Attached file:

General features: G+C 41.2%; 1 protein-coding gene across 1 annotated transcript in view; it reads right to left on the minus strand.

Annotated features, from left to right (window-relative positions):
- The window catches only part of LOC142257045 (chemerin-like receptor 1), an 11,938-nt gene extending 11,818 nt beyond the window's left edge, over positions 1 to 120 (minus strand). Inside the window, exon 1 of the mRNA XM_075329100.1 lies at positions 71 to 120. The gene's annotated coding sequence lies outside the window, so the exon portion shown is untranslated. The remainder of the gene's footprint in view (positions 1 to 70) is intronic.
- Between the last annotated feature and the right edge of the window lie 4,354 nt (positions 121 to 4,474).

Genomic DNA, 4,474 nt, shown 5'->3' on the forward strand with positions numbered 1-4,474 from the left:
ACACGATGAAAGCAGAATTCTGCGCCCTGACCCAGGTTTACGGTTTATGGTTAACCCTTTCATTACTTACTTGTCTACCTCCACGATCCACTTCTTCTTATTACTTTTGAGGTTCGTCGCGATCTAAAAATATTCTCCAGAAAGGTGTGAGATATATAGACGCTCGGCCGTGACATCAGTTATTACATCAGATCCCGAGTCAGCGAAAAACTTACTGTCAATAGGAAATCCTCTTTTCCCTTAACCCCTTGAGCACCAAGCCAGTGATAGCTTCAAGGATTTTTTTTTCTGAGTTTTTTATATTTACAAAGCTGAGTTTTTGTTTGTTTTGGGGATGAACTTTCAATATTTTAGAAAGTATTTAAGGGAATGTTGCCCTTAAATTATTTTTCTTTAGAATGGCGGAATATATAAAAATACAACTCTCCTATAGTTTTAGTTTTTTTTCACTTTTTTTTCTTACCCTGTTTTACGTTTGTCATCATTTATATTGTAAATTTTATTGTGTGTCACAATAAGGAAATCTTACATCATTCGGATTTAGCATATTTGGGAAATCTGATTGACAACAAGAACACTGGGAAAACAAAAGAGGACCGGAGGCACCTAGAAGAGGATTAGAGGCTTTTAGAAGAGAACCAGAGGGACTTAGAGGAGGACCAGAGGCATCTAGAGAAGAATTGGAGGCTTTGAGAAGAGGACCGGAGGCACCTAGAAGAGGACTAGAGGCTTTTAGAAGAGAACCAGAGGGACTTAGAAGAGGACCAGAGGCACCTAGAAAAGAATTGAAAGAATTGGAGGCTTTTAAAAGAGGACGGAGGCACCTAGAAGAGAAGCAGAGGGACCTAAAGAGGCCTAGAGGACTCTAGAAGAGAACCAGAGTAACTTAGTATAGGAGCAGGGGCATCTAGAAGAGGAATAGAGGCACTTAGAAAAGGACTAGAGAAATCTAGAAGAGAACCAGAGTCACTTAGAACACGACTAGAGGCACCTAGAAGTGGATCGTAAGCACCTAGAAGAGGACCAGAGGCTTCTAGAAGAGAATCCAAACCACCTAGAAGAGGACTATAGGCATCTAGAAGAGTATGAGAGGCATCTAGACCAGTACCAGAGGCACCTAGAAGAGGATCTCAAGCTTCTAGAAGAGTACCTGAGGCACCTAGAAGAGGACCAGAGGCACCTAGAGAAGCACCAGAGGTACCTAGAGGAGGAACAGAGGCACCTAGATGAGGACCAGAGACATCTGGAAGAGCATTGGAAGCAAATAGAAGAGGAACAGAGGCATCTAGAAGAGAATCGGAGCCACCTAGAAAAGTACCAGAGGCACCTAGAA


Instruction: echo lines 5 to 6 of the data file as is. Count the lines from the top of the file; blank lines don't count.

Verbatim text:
Genomic DNA, 4,474 nt, shown 5'->3' on the forward strand with positions numbered 1-4,474 from the left:
ACACGATGAAAGCAGAATTCTGCGCCCTGACCCAGGTTTACGGTTTATGGTTAACCCTTTCATTACTTACTTGTCTACCTCCACGATCCACTTCTTCTTATTACTTTTGAGGTTCGTCGCGATCTAAAAATATTCTCCAGAAAGGTGTGAGATATATAGACGCTCGGCCGTGACATCAGTTATTACATCAGATCCCGAGTCAGCGAAAAACTTACTGTCAATAGGAAATCCTCTTTTCCCTTAACCCCTTGAGCACCAAGCCAGTGATAGCTTCAAGGATTTTTTTTTCTGAGTTTTTTATATTTACAAAGCTGAGTTTTTGTTTGTTTTGGGGATGAACTTTCAATATTTTAGAAAGTATTTAAGGGAATGTTGCCCTTAAATTATTTTTCTTTAGAATGGCGGAATATATAAAAATACAACTCTCCTATAGTTTTAGTTTTTTTTCACTTTTTTTTCTTACCCTGTTTTACGTTTGTCATCATTTATATTGTAAATTTTATTGTGTGTCACAATAAGGAAATCTTACATCATTCGGATTTAGCATATTTGGGAAATCTGATTGACAACAAGAACACTGGGAAAACAAAAGAGGACCGGAGGCACCTAGAAGAGGATTAGAGGCTTTTAGAAGAGAACCAGAGGGACTTAGAGGAGGACCAGAGGCATCTAGAGAAGAATTGGAGGCTTTGAGAAGAGGACCGGAGGCACCTAGAAGAGGACTAGAGGCTTTTAGAAGAGAACCAGAGGGACTTAGAAGAGGACCAGAGGCACCTAGAAAAGAATTGAAAGAATTGGAGGCTTTTAAAAGAGGACGGAGGCACCTAGAAGAGAAGCAGAGGGACCTAAAGAGGCCTAGAGGACTCTAGAAGAGAACCAGAGTAACTTAGTATAGGAGCAGGGGCATCTAGAAGAGGAATAGAGGCACTTAGAAAAGGACTAGAGAAATCTAGAAGAGAACCAGAGTCACTTAGAACACGACTAGAGGCACCTAGAAGTGGATCGTAAGCACCTAGAAGAGGACCAGAGGCTTCTAGAAGAGAATCCAAACCACCTAGAAGAGGACTATAGGCATCTAGAAGAGTATGAGAGGCATCTAGACCAGTACCAGAGGCACCTAGAAGAGGATCTCAAGCTTCTAGAAGAGTACCTGAGGCACCTAGAAGAGGACCAGAGGCACCTAGAGAAGCACCAGAGGTACCTAGAGGAGGAACAGAGGCACCTAGATGAGGACCAGAGACATCTGGAAGAGCATTGGAAGCAAATAGAAGAGGAACAGAGGCATCTAGAAGAGAATCGGAGCCACCTAGAAAAGTACCAGAGGCACCTAGAA